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About This Wellness ROI Guide

Measuring ROI for wellness can seem tricky because the financial benefits are largely based on factors that can, on the surface, seem somewhat intangible. Examples would include things like disease prevention, reduction in absenteeism, or increase in productivity and engagement. These are not theoretical, however, as the effects and associated costs have been empirically determined by doctors, scientists and economists.

That the associated statistics aren’t as readily available as, say, an interest rate, gives many HR managers and CFOs reason for pause, and because the data is dissipated across so many sources it can be hard to pin down what to use and how to use it.

That’s why we’ve developed this guide to measuring wellness ROI.

Among the chief benefits of an effective corporate wellness program is more physically active (healthier) employees, which is where our walking challenges excell. It cannot be understated just how expensive an inactive, unhealthy population can be to companies, especially those that are self-insured.

Calculating the ROI of health benefits is actually quite simple. We must simply understand the cost associated with each inactive employee, the number of physically inactive employees in the population, and how many we can move from physically inactive (high risk, high cost) to physically active (low risk, low cost). This is an ROI methodology similar to that used by BlueCross.

The Numbers Needed to Calculate Health Benefits ROI

The Cost of Physically Inactive Employees

In the widely cited 2012 study, Ten Modifiable Health Risk Factors Are Linked To More Than One-Fifth Of Employee Health Care Spending by Ron Z. Goetzel et. al., it’s shown that each inactive employee costs his/her employer, on average, an additional $606 dollars per year over more physically active employees.

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The Number of Physically Inactive Employees

According to the 2018 Participation Report, an annual study tracking sports, fitness and recreation participation in the U.S. conducted by The Physical Activity Council, 27% of the U.S. population falls into the “physically inactive” category.

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Participation and Transition From Physically inactive to Physically Active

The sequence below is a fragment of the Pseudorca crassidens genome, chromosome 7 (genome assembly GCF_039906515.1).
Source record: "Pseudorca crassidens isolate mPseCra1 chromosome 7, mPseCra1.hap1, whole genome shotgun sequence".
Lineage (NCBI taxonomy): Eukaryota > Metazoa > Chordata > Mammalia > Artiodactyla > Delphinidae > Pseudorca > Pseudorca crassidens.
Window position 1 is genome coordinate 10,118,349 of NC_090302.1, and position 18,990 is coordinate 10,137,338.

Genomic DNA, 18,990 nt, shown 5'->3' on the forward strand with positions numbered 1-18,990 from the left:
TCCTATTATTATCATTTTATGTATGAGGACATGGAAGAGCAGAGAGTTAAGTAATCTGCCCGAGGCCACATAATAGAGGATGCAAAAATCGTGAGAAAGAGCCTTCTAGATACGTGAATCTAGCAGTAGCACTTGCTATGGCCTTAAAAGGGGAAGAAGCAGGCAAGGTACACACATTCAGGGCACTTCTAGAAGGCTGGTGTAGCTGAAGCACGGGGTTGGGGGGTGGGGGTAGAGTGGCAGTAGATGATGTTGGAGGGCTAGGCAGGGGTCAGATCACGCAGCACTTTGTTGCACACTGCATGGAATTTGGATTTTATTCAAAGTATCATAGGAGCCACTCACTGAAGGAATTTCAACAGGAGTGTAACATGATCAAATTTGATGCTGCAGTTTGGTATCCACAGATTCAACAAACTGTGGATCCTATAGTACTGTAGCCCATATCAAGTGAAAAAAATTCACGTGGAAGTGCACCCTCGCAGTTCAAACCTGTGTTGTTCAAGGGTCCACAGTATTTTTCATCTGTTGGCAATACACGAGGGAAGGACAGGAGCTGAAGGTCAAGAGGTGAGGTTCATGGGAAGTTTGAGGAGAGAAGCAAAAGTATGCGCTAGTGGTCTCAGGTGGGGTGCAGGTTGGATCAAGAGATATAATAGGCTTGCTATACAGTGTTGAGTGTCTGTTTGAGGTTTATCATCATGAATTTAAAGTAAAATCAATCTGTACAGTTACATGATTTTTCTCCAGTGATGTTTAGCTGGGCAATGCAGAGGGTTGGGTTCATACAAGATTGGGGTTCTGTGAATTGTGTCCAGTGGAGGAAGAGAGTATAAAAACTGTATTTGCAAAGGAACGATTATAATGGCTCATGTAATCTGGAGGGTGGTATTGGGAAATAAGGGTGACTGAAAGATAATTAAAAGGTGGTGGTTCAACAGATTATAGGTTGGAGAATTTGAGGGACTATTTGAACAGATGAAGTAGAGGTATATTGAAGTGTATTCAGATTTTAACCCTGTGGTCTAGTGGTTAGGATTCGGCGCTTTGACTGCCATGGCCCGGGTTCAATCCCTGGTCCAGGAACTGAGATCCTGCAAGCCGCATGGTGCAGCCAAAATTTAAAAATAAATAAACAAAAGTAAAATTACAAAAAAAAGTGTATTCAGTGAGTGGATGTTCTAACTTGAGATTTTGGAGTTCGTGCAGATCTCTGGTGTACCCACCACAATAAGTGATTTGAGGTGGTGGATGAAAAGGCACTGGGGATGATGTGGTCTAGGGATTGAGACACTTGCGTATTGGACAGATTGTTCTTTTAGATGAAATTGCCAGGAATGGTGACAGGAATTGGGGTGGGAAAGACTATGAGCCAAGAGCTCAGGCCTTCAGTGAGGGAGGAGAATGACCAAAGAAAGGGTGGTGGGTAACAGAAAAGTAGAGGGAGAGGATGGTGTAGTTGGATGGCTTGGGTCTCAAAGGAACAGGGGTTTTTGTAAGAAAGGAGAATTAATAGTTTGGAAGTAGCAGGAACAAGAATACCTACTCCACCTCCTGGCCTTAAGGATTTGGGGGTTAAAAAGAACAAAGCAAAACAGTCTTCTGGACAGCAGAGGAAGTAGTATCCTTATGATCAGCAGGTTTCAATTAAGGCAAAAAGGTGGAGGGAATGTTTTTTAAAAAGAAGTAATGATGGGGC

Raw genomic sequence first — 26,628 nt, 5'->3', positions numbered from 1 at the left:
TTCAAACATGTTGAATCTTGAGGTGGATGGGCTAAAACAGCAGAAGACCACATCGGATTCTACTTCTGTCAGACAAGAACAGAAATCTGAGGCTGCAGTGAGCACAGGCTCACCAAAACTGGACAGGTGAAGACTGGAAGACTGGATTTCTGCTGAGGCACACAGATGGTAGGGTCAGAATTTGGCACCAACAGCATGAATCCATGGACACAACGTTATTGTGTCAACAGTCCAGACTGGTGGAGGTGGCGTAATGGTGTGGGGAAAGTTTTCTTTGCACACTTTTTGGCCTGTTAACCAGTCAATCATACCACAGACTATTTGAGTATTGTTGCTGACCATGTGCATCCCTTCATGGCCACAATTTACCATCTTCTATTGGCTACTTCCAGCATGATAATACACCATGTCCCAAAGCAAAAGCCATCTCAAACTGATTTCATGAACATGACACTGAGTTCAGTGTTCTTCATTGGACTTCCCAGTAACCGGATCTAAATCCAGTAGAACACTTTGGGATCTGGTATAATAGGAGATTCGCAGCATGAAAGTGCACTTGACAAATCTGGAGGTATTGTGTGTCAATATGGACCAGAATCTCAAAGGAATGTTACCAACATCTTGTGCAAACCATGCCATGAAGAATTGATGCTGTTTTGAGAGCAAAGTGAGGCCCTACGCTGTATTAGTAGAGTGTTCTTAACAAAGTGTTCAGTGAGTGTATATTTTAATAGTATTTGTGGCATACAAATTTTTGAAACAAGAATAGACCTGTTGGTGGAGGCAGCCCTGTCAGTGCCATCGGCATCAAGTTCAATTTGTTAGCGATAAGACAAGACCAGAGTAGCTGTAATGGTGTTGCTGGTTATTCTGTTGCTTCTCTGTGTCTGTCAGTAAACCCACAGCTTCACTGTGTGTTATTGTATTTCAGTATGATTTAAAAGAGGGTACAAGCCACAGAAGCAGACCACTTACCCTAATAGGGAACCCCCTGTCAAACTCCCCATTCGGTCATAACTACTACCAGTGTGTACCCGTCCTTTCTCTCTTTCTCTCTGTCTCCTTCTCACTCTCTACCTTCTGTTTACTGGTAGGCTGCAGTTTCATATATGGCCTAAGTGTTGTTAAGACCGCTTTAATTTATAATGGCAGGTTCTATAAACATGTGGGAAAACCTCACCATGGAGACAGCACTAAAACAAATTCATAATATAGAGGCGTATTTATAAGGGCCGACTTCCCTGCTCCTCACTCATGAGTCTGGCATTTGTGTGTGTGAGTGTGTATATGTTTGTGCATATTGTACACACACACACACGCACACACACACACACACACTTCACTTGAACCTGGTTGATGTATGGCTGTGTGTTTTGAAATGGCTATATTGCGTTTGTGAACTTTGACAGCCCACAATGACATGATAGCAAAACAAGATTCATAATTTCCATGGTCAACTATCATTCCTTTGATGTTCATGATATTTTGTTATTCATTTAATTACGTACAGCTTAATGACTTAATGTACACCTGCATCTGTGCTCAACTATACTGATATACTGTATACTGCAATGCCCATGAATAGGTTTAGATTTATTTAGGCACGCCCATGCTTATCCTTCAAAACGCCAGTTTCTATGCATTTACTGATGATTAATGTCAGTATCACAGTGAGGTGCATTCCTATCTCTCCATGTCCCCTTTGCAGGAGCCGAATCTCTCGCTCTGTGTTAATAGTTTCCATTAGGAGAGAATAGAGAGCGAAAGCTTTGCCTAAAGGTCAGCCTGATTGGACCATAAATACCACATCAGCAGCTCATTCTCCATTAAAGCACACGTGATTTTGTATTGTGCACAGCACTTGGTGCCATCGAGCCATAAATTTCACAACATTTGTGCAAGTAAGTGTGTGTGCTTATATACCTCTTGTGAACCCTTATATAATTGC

These numbers will be unique to your group and the results of your wellness solution. We’ll use A Step Ahead as an example:

  • 93% of participants increase physical activity during our challenge
  • 75% of participant’s report that they have created habits that they intend to maintain as a result of A Step Ahead

Formula To Calculate The Wellness ROI of Health Benefits

[AFR] x ([NPE] x [AIP] x [APPTA]) = [Financial Risk Reduction]

AFR = Additional financial risk of inactive employee vs Active ($606)*.
NPE = Number of Participating Employees.
AIP = Average Inactive Population (27%)**.
APTA = Average Participants that transition to active (75%)***.

Example Company With 200 A Step Ahead Participants

$606 x (200 x 0.27 x 0.75) = $24,543 Financial Risk Reduction

To complete the ROI calculation, compare the Financial Risk Reduction against program cost. We’ll Use our 6-week Ground Zero challenge ($19.95 per participant) to complete this example.

$24,543 Financial Risk Reduction / $3,990 Challenge Cost = 6.15 ROI

*Ten Modifiable Health Risk Factors Are Linked To More Than One-Fifth Of Employee Health Care Spending, Ron Z. Goetzel:

**2018 Participation Report, Physical Activity Council:

***Proprietary to A Step Ahead, as reported by our usage data and survey data

We had people on our teams meeting before work to walk for an hour, and they’re still currently doing that and this is months and months after the challenge is over. People still walk in the halls, but they’re also still doing those things that they weren’t doing beforehand.

– Heather Parker, Employee Wellness Coordinator
Lee County School District

View Lee County ROI Case Study